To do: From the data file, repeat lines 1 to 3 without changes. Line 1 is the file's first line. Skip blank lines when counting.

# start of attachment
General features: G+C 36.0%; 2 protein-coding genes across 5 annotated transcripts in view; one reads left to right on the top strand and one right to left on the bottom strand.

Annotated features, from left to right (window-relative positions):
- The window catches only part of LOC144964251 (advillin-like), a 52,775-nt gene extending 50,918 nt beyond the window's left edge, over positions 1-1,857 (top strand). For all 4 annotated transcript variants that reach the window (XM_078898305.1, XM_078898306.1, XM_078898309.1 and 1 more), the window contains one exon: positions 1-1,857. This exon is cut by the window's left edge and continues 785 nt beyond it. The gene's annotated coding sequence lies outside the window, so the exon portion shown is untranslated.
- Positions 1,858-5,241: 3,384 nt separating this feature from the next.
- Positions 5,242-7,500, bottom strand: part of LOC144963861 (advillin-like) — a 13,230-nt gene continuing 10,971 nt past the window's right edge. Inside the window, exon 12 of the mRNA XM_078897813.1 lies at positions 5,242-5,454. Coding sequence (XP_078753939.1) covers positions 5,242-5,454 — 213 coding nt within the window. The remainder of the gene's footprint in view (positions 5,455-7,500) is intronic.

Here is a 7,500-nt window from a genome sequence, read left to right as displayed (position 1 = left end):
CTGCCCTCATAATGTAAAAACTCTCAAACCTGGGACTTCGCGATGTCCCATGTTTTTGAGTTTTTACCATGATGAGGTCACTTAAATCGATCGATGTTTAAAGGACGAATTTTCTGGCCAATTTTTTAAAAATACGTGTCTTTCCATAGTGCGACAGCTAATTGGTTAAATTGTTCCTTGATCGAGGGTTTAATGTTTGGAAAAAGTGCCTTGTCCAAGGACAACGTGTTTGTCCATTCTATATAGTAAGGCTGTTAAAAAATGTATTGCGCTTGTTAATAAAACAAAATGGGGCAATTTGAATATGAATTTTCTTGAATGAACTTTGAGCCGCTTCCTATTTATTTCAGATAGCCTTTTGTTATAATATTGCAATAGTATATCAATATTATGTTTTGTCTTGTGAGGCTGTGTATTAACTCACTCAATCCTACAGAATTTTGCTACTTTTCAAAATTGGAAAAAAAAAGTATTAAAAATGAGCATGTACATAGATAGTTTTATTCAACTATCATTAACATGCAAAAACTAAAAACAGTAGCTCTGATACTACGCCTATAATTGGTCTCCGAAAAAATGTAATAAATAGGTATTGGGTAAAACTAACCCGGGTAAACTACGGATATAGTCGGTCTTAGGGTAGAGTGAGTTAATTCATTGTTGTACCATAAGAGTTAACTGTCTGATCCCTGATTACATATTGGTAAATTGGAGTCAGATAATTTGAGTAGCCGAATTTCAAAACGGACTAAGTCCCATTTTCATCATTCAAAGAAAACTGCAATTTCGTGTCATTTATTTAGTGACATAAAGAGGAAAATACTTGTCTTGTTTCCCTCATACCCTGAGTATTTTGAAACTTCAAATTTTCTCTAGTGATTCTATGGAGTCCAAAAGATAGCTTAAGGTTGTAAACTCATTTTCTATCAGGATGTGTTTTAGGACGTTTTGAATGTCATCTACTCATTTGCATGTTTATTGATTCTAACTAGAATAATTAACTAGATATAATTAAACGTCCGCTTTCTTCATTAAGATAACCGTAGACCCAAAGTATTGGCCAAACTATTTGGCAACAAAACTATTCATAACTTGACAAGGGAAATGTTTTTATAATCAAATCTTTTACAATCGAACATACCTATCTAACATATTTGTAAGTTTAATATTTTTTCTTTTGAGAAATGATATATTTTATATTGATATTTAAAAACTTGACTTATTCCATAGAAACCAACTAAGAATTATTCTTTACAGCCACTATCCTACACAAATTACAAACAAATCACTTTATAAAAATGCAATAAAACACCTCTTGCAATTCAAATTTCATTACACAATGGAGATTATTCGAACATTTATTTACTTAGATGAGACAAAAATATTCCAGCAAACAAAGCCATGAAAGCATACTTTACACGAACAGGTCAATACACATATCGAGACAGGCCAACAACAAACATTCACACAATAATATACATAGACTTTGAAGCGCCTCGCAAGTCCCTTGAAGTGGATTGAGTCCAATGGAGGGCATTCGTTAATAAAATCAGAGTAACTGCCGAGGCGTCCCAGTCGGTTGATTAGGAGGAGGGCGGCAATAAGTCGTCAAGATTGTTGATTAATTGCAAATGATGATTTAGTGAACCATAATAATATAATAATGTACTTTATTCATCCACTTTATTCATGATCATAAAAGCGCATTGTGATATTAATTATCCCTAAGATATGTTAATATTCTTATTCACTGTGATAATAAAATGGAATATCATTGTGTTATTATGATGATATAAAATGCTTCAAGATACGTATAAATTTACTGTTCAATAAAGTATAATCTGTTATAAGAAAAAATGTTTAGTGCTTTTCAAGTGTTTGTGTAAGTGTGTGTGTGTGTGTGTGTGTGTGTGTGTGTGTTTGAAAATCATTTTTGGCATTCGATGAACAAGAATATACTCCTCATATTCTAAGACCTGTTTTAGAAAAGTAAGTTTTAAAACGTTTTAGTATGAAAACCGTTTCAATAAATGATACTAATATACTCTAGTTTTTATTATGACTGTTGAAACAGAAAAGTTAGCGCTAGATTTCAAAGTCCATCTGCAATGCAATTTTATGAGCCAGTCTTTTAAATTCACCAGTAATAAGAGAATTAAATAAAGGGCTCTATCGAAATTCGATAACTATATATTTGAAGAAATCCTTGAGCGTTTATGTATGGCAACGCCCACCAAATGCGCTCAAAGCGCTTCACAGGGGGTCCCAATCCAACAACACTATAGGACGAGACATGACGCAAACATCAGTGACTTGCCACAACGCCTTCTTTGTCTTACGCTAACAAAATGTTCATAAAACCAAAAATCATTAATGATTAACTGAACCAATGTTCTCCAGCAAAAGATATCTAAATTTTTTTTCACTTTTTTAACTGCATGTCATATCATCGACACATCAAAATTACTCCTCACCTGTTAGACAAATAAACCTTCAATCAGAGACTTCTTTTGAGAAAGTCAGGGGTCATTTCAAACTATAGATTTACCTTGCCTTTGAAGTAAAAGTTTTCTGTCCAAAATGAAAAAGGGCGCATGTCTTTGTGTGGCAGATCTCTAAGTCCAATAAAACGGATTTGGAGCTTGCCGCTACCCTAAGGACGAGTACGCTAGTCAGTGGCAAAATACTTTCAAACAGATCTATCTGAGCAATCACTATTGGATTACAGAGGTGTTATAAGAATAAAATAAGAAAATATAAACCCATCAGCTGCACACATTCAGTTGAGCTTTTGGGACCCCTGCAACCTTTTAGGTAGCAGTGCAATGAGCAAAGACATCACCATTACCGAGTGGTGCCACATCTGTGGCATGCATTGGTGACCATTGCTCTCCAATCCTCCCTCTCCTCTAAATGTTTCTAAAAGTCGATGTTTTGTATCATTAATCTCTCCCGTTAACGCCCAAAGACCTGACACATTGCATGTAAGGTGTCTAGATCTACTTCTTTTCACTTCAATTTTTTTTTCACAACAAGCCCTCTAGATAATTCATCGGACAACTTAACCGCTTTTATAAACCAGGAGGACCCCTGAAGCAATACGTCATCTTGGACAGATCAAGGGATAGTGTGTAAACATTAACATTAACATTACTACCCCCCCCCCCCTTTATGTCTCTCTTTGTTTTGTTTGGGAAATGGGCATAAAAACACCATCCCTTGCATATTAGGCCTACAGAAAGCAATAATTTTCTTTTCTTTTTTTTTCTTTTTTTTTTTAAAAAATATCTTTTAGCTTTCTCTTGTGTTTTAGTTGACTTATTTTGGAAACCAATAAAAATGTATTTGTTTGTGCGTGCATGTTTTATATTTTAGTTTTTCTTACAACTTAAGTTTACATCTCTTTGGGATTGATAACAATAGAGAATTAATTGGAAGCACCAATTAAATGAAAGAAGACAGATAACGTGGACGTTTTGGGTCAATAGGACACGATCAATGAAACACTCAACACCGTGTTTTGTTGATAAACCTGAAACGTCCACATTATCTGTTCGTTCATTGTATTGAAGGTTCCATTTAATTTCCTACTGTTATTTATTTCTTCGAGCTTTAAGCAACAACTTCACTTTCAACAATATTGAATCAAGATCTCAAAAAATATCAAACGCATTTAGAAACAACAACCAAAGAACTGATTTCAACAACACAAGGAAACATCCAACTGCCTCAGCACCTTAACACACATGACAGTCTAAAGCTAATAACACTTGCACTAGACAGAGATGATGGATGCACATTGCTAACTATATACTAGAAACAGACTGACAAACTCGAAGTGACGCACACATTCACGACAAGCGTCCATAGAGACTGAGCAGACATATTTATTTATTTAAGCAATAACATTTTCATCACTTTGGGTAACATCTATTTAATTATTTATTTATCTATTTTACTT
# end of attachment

General features: G+C 36.0%; 2 protein-coding genes across 5 annotated transcripts in view; one reads left to right on the top strand and one right to left on the bottom strand.

Annotated features, from left to right (window-relative positions):
- The window catches only part of LOC144964251 (advillin-like), a 52,775-nt gene extending 50,918 nt beyond the window's left edge, over positions 1-1,857 (top strand). For all 4 annotated transcript variants that reach the window (XM_078898305.1, XM_078898306.1, XM_078898309.1 and 1 more), the window contains one exon: positions 1-1,857. This exon is cut by the window's left edge and continues 785 nt beyond it. The gene's annotated coding sequence lies outside the window, so the exon portion shown is untranslated.